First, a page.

Landscape orientation figures and tables must be positioned correctly and bound at the top so that the top of the figure or table will be at the left margin. Figure and table headings/captions are placed with the same orientation as the figure or table when on the same page. When on a separate page, headings/captions are always placed in portrait orientation, regardless of the orientation of the figure or table. Page numbers are always placed as if the figure were vertical on the page.

If a graphic artist does the figures, GSAS will accept lettering done by the artist only within the figure. Figures done with software are acceptable if the figures are clear and legible. Legends and titles done by the same process as the figures will be accepted if they too are clear, legible, and run at least 10 or 12 characters per inch. Otherwise, legends and captions should be printed with the same font used in the text.

Original illustrations, photographs, and fine arts prints may be scanned and included, centered between the margins on a page with no text above or below.

Use of Third-Party Content

In addition to the student's own writing, dissertations often contain third-party content or in-copyright content owned by parties other than you, the student who authored the dissertation. The Office for Scholarly Communication recommends consulting the information below about fair use, which allows individuals to use in-copyright content, on a limited basis and for specific purposes, without seeking permission from copyright holders.

Because your dissertation will be made available for online distribution through DASH , Harvard's open-access repository, it is important that any third-party content in it may be made available in this way.

Fair Use and Copyright 

What is fair use?

Fair use is a provision in copyright law that allows the use of a certain amount of copyrighted material without seeking permission. Fair use is format- and media-agnostic. This means fair use may apply to images (including photographs, illustrations, and paintings), quoting at length from literature, videos, and music regardless of the format. 

How do I determine whether my use of an image or other third-party content in my dissertation is fair use?  

There are four factors you will need to consider when making a fair use claim.

1) For what purpose is your work going to be used?

Nonprofit, educational, scholarly, or research use favors fair use. Commercial, non-educational uses, often do not favor fair use.

A transformative use (repurposing or recontextualizing the in-copyright material) favors fair use. Examining, analyzing, and explicating the material in a meaningful way, so as to enhance a reader's understanding, strengthens your fair use argument. In other words, can you make the point in the thesis without using, for instance, an in-copyright image? Is that image necessary to your dissertation? If not, perhaps, for copyright reasons, you should not include the image.  

2) What is the nature of the work to be used?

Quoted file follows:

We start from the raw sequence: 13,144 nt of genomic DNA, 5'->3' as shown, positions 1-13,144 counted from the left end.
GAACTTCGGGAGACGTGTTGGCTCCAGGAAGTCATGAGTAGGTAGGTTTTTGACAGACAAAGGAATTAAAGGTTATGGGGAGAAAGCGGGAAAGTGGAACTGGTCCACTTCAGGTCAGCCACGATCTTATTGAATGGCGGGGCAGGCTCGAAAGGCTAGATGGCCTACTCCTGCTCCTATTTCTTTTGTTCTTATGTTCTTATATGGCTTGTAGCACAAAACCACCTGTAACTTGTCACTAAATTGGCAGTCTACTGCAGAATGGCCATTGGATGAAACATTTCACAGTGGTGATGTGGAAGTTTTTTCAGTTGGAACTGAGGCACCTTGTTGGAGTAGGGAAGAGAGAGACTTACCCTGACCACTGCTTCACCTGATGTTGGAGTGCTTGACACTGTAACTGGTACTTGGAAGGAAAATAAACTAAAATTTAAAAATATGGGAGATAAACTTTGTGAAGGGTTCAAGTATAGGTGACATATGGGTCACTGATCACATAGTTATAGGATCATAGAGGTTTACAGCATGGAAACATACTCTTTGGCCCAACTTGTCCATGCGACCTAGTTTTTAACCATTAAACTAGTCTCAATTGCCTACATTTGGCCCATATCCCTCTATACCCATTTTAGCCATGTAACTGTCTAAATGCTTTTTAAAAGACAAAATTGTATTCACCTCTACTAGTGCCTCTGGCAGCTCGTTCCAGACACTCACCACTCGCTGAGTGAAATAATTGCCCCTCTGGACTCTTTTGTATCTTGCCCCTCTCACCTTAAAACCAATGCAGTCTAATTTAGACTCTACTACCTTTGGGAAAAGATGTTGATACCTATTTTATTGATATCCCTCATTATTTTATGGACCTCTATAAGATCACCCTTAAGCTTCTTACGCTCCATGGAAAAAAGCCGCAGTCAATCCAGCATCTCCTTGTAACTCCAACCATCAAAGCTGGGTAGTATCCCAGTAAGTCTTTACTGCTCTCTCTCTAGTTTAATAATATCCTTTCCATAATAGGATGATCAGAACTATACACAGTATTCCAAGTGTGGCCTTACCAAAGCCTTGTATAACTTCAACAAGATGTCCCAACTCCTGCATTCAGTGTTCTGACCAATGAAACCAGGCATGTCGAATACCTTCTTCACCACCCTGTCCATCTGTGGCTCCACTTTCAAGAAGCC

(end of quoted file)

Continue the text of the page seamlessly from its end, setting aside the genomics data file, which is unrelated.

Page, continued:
Published, fact-based content favors fair use and includes scholarly analysis in published academic venues. 

Creative works, including artistic images, are afforded more protection under copyright, and depending on your use in light of the other factors, may be less likely to favor fair use; however, this does not preclude considerations of fair use for creative content altogether.

3) How much of the work is going to be used?  

Small, or less significant, amounts favor fair use. A good rule of thumb is to use only as much of the in-copyright content as necessary to serve your purpose. Can you use a thumbnail rather than a full-resolution image? Can you use a black-and-white photo instead of color? Can you quote select passages instead of including several pages of the content? These simple changes bolster your fair use of the material.

4) What potential effect on the market for that work may your use have?

If there is a market for licensing this exact use or type of educational material, then this weighs against fair use. If however, there would likely be no effect on the potential commercial market, or if it is not possible to obtain permission to use the work, then this favors fair use. 

For further assistance with fair use, consult the Office for Scholarly Communication's guide, Fair Use: Made for the Harvard Community and the Office of the General Counsel's Copyright and Fair Use: A Guide for the Harvard Community .

What are my options if I don’t have a strong fair use claim? 

Consider the following options if you find you cannot reasonably make a fair use claim for the content you wish to incorporate:

Seek permission from the copyright holder. 

Use openly licensed content as an alternative to the original third-party content you intended to use. Openly-licensed content grants permission up-front for reuse of in-copyright content, provided your use meets the terms of the open license.

Use content in the public domain, as this content is not in-copyright and is therefore free of all copyright restrictions. Whereas third-party content is owned by parties other than you, no one owns content in the public domain; everyone, therefore, has the right to use it.